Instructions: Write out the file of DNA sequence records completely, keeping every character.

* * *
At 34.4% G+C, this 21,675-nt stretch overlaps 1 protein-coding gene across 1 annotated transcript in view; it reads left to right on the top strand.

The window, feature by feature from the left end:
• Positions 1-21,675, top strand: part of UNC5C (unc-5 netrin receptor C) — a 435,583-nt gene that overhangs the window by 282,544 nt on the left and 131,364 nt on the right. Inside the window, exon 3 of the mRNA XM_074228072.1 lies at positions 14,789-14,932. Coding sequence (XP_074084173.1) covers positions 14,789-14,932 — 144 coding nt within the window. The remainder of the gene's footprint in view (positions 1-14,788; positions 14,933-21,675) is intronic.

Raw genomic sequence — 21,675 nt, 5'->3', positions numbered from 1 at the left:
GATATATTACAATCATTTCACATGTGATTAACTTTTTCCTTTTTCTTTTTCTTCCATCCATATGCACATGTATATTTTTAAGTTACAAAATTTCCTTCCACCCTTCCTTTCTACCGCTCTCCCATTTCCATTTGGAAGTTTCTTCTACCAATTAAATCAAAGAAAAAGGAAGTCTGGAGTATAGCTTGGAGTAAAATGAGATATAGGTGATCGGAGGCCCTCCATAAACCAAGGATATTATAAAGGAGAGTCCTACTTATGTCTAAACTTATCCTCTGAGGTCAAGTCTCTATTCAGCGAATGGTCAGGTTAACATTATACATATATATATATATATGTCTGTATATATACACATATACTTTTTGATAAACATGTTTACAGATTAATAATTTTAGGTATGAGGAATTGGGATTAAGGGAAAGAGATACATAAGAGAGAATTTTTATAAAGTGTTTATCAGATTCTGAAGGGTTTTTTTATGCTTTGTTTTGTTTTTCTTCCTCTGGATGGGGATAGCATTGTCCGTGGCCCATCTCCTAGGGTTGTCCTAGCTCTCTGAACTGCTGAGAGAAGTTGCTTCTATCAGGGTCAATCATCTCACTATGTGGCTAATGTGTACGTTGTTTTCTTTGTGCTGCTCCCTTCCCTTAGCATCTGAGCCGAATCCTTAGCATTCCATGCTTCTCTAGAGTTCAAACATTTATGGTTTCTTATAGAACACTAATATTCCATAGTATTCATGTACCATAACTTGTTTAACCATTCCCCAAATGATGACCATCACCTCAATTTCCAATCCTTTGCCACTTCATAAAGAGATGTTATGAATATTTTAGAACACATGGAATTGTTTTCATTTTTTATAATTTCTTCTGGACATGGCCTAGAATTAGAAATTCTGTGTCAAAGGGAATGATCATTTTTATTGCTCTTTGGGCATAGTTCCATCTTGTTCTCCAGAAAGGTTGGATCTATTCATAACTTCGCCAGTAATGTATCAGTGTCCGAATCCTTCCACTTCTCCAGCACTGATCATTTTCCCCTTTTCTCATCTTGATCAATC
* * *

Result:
At 34.4% G+C, this 21,675-nt stretch overlaps 1 protein-coding gene across 1 annotated transcript in view; it reads left to right on the top strand.

The window, feature by feature from the left end:
• Positions 1-21,675, top strand: part of UNC5C (unc-5 netrin receptor C) — a 435,583-nt gene that overhangs the window by 282,544 nt on the left and 131,364 nt on the right. Inside the window, exon 3 of the mRNA XM_074228072.1 lies at positions 14,789-14,932. Coding sequence (XP_074084173.1) covers positions 14,789-14,932 — 144 coding nt within the window. The remainder of the gene's footprint in view (positions 1-14,788; positions 14,933-21,675) is intronic.

Raw genomic sequence — 21,675 nt, 5'->3', positions numbered from 1 at the left:
GATATATTACAATCATTTCACATGTGATTAACTTTTTCCTTTTTCTTTTTCTTCCATCCATATGCACATGTATATTTTTAAGTTACAAAATTTCCTTCCACCCTTCCTTTCTACCGCTCTCCCATTTCCATTTGGAAGTTTCTTCTACCAATTAAATCAAAGAAAAAGGAAGTCTGGAGTATAGCTTGGAGTAAAATGAGATATAGGTGATCGGAGGCCCTCCATAAACCAAGGATATTATAAAGGAGAGTCCTACTTATGTCTAAACTTATCCTCTGAGGTCAAGTCTCTATTCAGCGAATGGTCAGGTTAACATTATACATATATATATATATATGTCTGTATATATACACATATACTTTTTGATAAACATGTTTACAGATTAATAATTTTAGGTATGAGGAATTGGGATTAAGGGAAAGAGATACATAAGAGAGAATTTTTATAAAGTGTTTATCAGATTCTGAAGGGTTTTTTTATGCTTTGTTTTGTTTTTCTTCCTCTGGATGGGGATAGCATTGTCCGTGGCCCATCTCCTAGGGTTGTCCTAGCTCTCTGAACTGCTGAGAGAAGTTGCTTCTATCAGGGTCAATCATCTCACTATGTGGCTAATGTGTACGTTGTTTTCTTTGTGCTGCTCCCTTCCCTTAGCATCTGAGCCGAATCCTTAGCATTCCATGCTTCTCTAGAGTTCAAACATTTATGGTTTCTTATAGAACACTAATATTCCATAGTATTCATGTACCATAACTTGTTTAACCATTCCCCAAATGATGACCATCACCTCAATTTCCAATCCTTTGCCACTTCATAAAGAGATGTTATGAATATTTTAGAACACATGGAATTGTTTTCATTTTTTATAATTTCTTCTGGACATGGCCTAGAATTAGAAATTCTGTGTCAAAGGGAATGATCATTTTTATTGCTCTTTGGGCATAGTTCCATCTTGTTCTCCAGAAAGGTTGGATCTATTCATAACTTCGCCAGTAATGTATCAGTGTCCGAATCCTTCCACTTCTCCAGCACTGATCATTTTCCCCTTTTCTCATCTTGATCAATC